Lionel F. Swan
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Lionel F. Swan


Former President of Detroit Medical Society and National Medical Association


Lionel F. Swan

Dr. Lionel F. Swan was born on April 1, 1906 in Port of Spain, Trinidad to Julia and Horatio Swan. The Swan family migrated to the United States and settled in New York City (Harlem) when he was 16 years old. He completed three years of undergraduate studies at City College of New York during the evenings, while working odd jobs during the day.

In 1931, he enrolled in the College of Medicine at Howard University. The year he studied there also counted toward his final undergraduate year and he earned the bachelor's degree in 1932.

He returned to New York City where he worked as an investigator for the Home Relief Bureau from 1933 until 1935, when he left to resume his medical school education at Howard University. Dr. Swan graduated from Howard University's College of Medicine in 1939.

The following year, Dr. Swan completed his internship at Homer G. Phillips Hospital in St. Louis, Missouri and began working for the Veterans Administration at John Andrews Hospital in Tuskegee, Alabama. He established a private practice in Birmingham, Alabama when he finished his Armed Services tour in 1943.

Dr. Swan relocated to Detroit in 1951 and practiced with Dr. Jerry A. Thornton in River Rouge. Shortly thereafter, he established a private general practice in Detroit.

In 1956, Dr. Swan was a co-founder of the first NAACP Fight for Freedom Dinner. Dr. Swan has served as president of the Detroit Medical Society (DMS) and the National Medical Association (NMA). After he was elected president of the National Medical Association in 1967, Dr. Swan met with President Lyndon B. Johnson to discuss the special problems confronting African American physicians and patients in this country.

As a result of that meeting, President Johnson agreed to address the National Medical Association's convention. President Johnson's address to the NMA in 1968 was the first time a United States President had done so.

Chief among Dr. Swan's contributions was his involvement in the long battle to integrate the staffs of Grace and Harper Hospitals. Four black physicians were appointed to Harper's staff in 1960 as a result of the moratorium on development and expansion of the Detroit Medical Center. It was inspired by the Detroit Medical Society request to the Detroit City Council to halt funds for such development until the hospitals stopped their discriminatory hiring practices.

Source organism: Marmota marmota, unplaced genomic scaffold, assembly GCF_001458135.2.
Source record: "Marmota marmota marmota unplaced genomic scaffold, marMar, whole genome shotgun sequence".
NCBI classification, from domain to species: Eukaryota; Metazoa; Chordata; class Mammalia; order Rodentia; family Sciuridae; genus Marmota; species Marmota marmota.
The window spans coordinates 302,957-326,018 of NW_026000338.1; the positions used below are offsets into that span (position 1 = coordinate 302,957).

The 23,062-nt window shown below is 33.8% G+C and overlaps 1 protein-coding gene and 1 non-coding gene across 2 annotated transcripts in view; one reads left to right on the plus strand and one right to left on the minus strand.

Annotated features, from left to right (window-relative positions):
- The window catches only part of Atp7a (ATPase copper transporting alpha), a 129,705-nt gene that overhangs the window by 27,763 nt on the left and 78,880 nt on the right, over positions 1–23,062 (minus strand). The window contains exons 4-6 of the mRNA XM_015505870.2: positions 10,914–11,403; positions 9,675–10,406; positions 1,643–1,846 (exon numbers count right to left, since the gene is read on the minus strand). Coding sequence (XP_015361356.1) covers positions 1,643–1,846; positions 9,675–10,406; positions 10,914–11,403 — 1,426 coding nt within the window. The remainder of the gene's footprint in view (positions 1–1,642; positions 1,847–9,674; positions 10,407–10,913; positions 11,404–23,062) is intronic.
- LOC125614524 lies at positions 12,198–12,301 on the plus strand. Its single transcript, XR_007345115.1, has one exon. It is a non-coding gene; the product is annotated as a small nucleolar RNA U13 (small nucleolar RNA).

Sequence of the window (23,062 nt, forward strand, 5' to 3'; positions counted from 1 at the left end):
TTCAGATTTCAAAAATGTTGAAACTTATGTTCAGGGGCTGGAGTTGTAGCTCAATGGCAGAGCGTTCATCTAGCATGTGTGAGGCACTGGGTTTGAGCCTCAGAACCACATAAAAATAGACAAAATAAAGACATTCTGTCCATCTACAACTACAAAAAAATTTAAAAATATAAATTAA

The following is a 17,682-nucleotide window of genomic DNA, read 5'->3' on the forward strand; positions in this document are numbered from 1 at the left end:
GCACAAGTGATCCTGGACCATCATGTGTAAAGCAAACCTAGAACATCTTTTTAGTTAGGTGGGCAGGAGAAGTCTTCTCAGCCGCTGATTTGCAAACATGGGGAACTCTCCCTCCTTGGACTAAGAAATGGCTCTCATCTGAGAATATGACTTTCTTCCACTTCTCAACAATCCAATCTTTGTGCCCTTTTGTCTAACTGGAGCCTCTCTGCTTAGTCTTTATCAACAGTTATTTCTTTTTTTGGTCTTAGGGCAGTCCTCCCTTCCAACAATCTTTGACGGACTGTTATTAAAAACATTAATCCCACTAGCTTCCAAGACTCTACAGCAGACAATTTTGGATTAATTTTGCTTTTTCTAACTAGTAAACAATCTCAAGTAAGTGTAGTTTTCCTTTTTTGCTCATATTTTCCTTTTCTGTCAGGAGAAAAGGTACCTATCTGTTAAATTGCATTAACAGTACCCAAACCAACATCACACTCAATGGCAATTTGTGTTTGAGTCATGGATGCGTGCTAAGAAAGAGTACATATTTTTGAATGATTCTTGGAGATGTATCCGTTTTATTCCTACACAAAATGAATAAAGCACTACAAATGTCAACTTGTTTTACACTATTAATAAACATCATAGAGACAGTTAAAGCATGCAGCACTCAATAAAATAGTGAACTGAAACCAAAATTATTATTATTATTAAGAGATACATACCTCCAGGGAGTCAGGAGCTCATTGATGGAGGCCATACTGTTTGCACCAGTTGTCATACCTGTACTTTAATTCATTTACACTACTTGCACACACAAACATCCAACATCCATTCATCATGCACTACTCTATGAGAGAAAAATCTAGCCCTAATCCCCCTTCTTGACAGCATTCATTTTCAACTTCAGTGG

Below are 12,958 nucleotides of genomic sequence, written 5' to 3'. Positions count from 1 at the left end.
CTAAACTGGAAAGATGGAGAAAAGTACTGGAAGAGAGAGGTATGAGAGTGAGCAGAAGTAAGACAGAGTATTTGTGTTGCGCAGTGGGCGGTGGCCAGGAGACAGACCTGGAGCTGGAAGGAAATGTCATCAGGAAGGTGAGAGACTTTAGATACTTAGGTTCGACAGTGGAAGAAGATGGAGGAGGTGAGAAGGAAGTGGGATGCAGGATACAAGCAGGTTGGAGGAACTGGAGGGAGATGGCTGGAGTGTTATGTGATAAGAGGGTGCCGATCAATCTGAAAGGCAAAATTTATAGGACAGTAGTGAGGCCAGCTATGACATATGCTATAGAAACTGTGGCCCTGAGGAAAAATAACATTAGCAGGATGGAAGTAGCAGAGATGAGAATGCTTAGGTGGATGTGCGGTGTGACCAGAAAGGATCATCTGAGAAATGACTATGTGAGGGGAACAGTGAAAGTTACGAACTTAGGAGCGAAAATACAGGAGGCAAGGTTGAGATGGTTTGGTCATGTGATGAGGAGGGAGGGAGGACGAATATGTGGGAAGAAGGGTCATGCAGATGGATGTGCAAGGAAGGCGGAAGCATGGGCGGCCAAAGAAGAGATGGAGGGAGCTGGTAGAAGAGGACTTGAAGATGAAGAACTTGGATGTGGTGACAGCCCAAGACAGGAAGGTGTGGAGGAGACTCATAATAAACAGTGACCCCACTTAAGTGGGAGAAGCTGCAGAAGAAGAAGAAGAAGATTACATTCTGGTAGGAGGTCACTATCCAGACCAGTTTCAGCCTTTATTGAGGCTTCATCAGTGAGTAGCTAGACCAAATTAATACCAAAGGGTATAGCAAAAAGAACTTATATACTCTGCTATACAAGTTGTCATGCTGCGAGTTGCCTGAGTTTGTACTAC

Dr. Swan, a man of courage, dignity, and faith died in his Southfield, Michigan home on Wednesday, June 16, 1999.

Tape recorded interview;
Detroit, MI
18 June  1998
audio clip

(This excerpt is from Dr. Lionel Swan in response to the question: Do you think integration caused the demise of black hospitals in Detroit?)

Oh, the answer to that is simple. Hospitals are so sophisticated now that it takes a tremendous amount of money. The black hospitals were privately owned. None of them could match the top hospitals. If I’m a young doctor and you’re sick and I sent you to a hospital, you had to go where you were getting the best treatment. And so the black hospitals couldn’t compete. We had Trinity, which is gone, Burton Mercy, Alf Thomas’ Hospitals. [However, there was no way that a private hospital could compete with the major hospitals, e.g., the Medical Center hospitals]


William G. Anderson
Reginald P. Ayala
Arthur W Boddie
Wilma Brakefield-Caldwell
Henry C. Bryant Jr.
Alice Burton
Waldo L. Cain
James W. Collins
Claude and Vivienne Cooper
Gladys B. Dillard
George Gaines Jr.
Leon Gant
Herman J. Glass Sr.
Della Goodwin
Joseph B. Harris
Frank P. Iacobell
Horace L. Jefferson
Sidney B. Jenkins
Arthur Johnson
Rachel B. Keith
William E. Lawson
Josephine Love
Hayward Maben Jr.
Berna C. Mason
Suesetta T. McCree
Dorothy Mottley
David C. Northcross Jr.
Ophelia B. Northcross
Marjorie Peebles-Meyers
Frank P. Raiford III
Garther Roberson Jr.
S. L. Roberson
Elsie Smith
Fannie L. Starks
Lionel F. Swan
Natalia M. Tanner
Oretta Mae Todd
I. Clara Webb
Charles F. Whitten
Charles H. Wright
Watson Young


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Copyright , Kellogg African American Health Care Project, 2000.
Text and images may not be used without the permission of the Kellogg African American Health Care Project.